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Today's Stichomancy for Leonard Cohen

The first excerpt represents the past or something you must release, and is drawn from The Chinese Boy and Girl by Isaac Taylor Headland:

woman juggler with her husband who beats the gong. This was one of the most interesting performances I have ever seen in China, perhaps because so unexpected. The old woman had small, bound feet. She lay flat on her back, stuck up her feet, and her husband put a crock a foot in diameter and a foot and a half deep upon them. She set it rolling on her feet until it whirled like a cylinder. She tossed it up in such a way as to have it light bottom side up on her "lillies,"[1] in which position she kept it whirling.

The second excerpt represents the present or the deciding factor of the moment, and is drawn from Rezanov by Gertrude Atherton:

Moreover, as the Bostonians visit us frequently, and as your laws prohibit you from trading with them, we would see that you always got such of their com- modities as you needed. They come to us for furs, and generally bring much for which we have no use. Captain D'Wolf, from whom I bought the Juno, had a cargo I was forced to take over. I unloaded what was needed at Sitka, but as there was no boat going for some months to the other islands, I brought the rest with me, and you are wel- come to it, if in exchange you will ballast the Juno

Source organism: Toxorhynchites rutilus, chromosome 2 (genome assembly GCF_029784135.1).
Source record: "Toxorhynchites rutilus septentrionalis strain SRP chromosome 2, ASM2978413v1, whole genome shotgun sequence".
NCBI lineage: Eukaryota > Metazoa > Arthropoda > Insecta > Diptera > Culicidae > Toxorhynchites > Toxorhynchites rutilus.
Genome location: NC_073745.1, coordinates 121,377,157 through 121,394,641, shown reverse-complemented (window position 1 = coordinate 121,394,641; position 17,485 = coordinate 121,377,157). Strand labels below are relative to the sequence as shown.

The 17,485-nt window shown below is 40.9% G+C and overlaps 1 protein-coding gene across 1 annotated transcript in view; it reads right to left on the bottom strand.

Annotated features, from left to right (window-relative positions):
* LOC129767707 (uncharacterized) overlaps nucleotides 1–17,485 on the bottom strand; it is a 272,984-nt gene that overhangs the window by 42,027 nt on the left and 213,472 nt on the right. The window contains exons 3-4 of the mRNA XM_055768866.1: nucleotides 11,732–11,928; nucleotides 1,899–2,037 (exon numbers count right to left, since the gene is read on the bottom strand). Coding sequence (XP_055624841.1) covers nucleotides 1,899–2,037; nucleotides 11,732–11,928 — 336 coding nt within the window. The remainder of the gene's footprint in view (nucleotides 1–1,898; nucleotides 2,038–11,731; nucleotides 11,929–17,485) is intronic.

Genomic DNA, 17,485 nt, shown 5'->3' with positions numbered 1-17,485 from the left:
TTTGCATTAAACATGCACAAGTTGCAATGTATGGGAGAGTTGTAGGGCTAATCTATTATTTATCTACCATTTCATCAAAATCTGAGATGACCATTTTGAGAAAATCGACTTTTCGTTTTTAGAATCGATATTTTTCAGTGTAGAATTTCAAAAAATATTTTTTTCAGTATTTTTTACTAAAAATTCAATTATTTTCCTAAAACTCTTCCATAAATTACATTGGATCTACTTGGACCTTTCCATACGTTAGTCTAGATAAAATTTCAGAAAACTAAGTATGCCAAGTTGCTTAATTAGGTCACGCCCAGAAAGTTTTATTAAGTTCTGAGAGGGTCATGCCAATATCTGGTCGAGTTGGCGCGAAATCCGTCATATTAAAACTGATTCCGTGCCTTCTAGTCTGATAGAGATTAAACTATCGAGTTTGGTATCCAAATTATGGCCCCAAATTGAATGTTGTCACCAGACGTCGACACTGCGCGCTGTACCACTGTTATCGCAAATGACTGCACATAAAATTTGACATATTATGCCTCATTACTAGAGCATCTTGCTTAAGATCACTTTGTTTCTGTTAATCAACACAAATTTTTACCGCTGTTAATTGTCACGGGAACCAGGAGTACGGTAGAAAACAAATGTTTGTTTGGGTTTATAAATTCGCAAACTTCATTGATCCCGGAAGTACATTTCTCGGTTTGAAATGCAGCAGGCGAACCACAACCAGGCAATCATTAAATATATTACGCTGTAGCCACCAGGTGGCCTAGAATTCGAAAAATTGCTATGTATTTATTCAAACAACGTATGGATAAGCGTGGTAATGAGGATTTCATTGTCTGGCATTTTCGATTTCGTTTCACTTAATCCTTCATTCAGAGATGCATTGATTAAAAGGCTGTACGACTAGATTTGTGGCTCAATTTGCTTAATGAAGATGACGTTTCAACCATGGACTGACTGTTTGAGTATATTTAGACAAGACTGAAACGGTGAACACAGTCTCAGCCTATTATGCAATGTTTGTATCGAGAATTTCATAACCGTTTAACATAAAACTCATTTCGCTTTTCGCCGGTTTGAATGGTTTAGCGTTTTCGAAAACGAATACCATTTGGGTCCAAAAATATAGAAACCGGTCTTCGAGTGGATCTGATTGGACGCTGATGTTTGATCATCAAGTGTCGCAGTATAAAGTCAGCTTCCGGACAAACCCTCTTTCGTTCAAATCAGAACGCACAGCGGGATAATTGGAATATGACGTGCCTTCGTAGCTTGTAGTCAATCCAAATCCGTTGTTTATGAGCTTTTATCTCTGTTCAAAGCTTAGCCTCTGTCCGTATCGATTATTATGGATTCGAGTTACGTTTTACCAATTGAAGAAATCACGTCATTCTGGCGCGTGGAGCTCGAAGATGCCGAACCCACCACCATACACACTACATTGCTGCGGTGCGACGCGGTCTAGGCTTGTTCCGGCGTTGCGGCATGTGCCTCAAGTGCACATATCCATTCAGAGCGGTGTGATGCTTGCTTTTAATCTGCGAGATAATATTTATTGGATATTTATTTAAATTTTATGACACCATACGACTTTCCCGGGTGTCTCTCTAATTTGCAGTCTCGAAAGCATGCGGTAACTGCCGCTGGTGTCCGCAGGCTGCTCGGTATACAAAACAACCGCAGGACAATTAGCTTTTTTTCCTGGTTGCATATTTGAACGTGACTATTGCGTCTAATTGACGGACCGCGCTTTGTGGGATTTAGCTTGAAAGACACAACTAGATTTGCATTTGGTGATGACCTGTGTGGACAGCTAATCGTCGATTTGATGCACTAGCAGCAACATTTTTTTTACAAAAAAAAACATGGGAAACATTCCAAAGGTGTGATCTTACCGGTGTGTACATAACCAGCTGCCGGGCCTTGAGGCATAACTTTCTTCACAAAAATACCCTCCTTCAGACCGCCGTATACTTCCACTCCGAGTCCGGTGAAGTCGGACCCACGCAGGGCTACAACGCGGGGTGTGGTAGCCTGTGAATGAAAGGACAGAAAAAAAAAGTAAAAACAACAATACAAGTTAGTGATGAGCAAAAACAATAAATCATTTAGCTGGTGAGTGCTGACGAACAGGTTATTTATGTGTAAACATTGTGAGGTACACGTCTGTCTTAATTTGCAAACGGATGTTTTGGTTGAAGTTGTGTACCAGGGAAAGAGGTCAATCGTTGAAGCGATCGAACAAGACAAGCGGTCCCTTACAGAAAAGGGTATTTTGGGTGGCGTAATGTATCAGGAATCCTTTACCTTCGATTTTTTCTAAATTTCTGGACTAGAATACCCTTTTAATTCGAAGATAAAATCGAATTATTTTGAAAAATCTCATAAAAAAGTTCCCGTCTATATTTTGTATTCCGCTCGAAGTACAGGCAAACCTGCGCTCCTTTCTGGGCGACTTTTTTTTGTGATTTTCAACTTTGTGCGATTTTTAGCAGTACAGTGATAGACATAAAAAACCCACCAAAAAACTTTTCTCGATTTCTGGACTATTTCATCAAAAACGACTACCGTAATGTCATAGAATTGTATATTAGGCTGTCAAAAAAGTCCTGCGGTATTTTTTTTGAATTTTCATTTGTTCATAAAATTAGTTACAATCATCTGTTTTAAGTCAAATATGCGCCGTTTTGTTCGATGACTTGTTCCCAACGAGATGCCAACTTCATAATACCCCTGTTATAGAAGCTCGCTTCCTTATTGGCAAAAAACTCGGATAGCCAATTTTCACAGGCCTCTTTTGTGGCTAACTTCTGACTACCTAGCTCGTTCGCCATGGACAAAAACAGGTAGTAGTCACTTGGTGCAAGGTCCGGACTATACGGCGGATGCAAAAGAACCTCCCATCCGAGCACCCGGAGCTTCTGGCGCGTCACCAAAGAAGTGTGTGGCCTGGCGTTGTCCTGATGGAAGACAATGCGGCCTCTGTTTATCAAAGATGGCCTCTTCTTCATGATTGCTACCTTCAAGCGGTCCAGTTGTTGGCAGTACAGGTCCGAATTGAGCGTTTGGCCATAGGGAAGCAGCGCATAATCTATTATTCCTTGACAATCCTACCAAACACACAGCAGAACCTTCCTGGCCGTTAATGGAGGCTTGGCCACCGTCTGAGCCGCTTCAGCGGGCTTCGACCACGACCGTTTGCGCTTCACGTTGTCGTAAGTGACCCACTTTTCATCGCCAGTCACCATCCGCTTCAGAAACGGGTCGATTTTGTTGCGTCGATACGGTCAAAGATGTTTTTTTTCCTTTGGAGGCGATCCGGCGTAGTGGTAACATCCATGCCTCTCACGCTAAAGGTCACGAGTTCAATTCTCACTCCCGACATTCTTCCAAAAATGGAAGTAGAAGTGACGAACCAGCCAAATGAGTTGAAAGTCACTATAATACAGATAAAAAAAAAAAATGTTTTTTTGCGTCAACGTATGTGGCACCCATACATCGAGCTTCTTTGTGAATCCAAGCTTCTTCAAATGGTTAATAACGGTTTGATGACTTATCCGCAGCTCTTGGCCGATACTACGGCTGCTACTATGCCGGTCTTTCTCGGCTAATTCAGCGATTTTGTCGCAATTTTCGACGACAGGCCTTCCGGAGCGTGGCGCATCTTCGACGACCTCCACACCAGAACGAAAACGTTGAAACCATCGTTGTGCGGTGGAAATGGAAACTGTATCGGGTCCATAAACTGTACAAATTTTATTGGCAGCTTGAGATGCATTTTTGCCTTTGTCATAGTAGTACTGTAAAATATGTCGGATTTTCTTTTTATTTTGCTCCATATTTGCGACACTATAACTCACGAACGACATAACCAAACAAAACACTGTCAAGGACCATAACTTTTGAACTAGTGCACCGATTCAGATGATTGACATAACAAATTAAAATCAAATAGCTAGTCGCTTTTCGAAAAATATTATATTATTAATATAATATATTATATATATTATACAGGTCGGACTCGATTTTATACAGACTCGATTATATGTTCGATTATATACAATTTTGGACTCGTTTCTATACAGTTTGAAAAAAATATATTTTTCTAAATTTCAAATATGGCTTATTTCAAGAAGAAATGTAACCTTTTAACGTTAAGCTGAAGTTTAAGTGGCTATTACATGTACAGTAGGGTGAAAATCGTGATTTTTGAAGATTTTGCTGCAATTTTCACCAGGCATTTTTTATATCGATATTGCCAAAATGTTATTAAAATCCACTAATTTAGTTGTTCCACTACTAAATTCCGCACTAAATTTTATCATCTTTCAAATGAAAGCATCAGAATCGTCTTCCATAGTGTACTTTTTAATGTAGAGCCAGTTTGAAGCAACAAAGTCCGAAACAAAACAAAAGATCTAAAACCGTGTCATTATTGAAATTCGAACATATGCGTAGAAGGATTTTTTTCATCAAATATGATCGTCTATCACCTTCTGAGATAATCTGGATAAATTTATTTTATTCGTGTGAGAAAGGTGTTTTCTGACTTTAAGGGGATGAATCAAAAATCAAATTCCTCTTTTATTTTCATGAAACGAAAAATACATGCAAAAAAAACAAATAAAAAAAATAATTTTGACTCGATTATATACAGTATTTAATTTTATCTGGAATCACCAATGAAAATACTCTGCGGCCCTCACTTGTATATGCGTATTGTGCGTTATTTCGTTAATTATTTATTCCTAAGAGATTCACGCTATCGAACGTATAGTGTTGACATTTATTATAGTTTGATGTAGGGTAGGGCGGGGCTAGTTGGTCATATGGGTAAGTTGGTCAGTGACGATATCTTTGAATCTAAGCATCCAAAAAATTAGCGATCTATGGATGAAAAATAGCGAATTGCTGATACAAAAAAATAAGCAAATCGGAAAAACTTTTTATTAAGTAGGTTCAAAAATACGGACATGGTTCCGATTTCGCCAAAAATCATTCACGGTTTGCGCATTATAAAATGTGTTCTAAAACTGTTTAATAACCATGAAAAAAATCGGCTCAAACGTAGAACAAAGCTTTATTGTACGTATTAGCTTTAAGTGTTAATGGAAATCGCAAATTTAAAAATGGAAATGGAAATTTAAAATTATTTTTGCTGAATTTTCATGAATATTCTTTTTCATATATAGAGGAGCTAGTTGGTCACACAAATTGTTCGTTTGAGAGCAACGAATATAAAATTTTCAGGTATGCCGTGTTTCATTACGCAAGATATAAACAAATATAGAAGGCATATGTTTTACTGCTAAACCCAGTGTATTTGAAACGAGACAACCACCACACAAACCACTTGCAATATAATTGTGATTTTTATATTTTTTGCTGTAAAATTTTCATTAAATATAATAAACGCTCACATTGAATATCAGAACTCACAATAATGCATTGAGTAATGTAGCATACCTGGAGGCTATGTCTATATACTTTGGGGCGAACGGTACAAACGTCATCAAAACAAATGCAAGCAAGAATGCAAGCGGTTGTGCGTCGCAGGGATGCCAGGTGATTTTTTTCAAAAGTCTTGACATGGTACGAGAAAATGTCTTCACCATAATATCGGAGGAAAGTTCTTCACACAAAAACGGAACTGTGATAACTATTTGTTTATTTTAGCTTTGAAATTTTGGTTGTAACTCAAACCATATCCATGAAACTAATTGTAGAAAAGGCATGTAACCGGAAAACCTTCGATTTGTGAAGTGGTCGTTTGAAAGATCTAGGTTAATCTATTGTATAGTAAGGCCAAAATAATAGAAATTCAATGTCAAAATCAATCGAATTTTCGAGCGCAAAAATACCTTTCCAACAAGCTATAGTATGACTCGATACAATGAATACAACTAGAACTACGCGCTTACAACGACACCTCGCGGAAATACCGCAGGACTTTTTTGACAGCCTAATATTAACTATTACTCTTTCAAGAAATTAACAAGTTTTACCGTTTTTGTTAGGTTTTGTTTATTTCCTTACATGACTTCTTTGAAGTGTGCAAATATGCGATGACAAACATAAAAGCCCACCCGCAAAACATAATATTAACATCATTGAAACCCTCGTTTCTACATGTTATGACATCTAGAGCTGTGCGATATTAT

The third excerpt represents the future or something you must embrace, and is drawn from Plutarch's Lives by A. H. Clough:

manner to all men was perfectly friendly and humane.

Before he entered on the office of tribune, he assisted Cicero, at that time consul, in many contests that concerned his office, but most especially in his great and noble acts at the time of Catiline's conspiracy, which owed their last successful issue to Cato. Catiline had plotted a dreadful and entire subversion of the Roman state by sedition and open war, but being convicted by Cicero, was forced to fly the city. Yet Lentulus and Cethegus remained with several others, to carry on the same plot; and blaming Catiline, as one that wanted courage, and had been timid and petty in his designs, they themselves resolved to set the